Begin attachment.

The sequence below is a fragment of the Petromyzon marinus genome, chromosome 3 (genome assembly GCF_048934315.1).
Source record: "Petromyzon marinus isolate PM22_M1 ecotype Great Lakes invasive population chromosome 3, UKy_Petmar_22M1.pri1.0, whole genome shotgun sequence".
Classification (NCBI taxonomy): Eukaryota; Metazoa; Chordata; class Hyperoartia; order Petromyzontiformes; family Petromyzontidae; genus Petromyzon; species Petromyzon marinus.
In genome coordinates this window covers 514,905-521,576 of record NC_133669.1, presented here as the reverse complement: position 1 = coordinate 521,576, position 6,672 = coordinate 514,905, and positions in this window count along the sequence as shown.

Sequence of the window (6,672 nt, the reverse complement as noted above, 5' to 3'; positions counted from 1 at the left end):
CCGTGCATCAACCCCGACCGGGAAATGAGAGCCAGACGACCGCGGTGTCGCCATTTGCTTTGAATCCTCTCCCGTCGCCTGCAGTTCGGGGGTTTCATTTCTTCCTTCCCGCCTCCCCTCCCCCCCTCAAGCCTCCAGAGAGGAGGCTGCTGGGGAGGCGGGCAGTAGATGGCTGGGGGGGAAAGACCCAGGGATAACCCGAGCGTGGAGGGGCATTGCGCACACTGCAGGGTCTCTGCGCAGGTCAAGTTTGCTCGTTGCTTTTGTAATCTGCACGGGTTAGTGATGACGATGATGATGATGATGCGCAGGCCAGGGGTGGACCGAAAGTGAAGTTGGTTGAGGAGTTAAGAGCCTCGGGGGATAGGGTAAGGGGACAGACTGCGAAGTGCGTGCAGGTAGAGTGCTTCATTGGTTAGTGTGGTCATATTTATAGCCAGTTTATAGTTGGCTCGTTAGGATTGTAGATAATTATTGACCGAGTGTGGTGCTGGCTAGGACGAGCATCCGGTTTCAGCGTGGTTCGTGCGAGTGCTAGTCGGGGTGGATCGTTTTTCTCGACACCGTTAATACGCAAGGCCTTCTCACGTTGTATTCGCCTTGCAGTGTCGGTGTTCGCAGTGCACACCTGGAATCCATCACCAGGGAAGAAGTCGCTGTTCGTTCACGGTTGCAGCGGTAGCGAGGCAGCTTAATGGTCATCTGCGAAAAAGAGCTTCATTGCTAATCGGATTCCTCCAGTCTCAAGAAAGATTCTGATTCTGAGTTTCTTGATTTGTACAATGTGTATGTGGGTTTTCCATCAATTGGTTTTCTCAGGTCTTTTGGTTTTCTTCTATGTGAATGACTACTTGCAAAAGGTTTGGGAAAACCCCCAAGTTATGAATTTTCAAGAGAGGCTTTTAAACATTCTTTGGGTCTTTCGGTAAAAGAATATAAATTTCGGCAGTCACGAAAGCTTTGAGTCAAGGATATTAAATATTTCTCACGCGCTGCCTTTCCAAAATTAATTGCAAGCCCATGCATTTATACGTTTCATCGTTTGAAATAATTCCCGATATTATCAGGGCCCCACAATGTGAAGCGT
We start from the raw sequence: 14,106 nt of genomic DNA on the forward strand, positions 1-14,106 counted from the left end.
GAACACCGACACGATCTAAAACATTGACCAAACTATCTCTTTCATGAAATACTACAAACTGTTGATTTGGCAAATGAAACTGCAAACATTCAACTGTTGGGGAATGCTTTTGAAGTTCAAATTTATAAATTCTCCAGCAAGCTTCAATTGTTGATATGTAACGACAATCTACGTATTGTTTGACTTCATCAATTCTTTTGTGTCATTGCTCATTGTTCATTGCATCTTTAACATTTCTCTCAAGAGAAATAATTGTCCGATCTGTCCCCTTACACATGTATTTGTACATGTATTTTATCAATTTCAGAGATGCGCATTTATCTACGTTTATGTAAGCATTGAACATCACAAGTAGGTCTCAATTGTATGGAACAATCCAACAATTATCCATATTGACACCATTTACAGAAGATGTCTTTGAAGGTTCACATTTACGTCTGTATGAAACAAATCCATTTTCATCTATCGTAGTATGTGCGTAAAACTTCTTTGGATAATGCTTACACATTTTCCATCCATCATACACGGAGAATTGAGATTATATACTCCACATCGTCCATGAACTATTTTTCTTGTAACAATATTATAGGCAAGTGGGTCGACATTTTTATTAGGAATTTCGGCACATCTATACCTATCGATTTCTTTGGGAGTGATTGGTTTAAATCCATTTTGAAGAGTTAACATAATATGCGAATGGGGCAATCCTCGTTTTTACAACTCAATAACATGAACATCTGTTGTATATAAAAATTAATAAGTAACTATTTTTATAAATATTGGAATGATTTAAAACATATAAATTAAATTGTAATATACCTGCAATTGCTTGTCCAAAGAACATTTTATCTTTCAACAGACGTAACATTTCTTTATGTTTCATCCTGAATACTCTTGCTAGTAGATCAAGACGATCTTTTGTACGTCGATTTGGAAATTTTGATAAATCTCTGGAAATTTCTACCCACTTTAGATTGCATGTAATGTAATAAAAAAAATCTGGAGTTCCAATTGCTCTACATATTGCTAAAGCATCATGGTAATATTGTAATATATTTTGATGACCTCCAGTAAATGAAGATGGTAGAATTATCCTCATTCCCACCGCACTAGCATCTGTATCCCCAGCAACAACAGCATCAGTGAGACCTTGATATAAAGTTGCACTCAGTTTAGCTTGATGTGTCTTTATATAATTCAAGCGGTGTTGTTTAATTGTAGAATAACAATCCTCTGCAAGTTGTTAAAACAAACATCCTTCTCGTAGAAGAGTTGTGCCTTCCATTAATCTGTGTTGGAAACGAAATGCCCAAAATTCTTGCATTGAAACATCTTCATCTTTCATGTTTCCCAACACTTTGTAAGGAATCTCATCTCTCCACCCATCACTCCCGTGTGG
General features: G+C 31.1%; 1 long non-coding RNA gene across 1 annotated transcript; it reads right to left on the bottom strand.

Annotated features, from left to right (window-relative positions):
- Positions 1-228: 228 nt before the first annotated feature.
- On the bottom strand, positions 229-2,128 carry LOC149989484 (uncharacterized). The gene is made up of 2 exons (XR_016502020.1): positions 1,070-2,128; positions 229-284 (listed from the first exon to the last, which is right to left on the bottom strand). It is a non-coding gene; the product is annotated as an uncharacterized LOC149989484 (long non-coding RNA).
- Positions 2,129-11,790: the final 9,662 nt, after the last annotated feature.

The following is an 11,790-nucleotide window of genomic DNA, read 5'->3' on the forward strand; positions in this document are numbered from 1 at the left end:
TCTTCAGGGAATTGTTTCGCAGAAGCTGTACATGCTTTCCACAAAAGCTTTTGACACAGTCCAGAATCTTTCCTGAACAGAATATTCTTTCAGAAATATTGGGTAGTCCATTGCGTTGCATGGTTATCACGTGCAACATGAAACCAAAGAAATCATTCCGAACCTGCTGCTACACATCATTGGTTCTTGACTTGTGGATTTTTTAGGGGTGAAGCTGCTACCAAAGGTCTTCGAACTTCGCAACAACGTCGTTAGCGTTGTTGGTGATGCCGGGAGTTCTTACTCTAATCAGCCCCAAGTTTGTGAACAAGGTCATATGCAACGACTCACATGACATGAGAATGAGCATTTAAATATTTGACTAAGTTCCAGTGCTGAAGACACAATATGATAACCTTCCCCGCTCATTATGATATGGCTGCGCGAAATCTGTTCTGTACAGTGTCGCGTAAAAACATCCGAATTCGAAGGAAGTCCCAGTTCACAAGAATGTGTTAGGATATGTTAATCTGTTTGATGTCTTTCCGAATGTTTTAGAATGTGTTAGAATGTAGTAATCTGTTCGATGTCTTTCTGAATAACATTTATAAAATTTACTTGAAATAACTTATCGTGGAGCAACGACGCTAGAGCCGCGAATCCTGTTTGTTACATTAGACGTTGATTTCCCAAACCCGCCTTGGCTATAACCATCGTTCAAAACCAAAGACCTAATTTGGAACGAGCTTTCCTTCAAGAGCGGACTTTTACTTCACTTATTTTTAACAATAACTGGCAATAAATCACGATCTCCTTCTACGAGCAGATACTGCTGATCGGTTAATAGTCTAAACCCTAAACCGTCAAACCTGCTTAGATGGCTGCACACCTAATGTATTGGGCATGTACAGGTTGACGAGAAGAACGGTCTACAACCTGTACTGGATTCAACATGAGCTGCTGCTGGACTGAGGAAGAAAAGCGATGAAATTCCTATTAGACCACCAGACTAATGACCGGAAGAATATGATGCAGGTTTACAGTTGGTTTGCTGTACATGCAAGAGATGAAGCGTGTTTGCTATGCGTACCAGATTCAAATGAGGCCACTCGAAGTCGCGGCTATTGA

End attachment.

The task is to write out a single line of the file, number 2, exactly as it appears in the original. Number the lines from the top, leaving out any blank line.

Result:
Source record: "Petromyzon marinus isolate PM22_M1 ecotype Great Lakes invasive population chromosome 3, UKy_Petmar_22M1.pri1.0, whole genome shotgun sequence".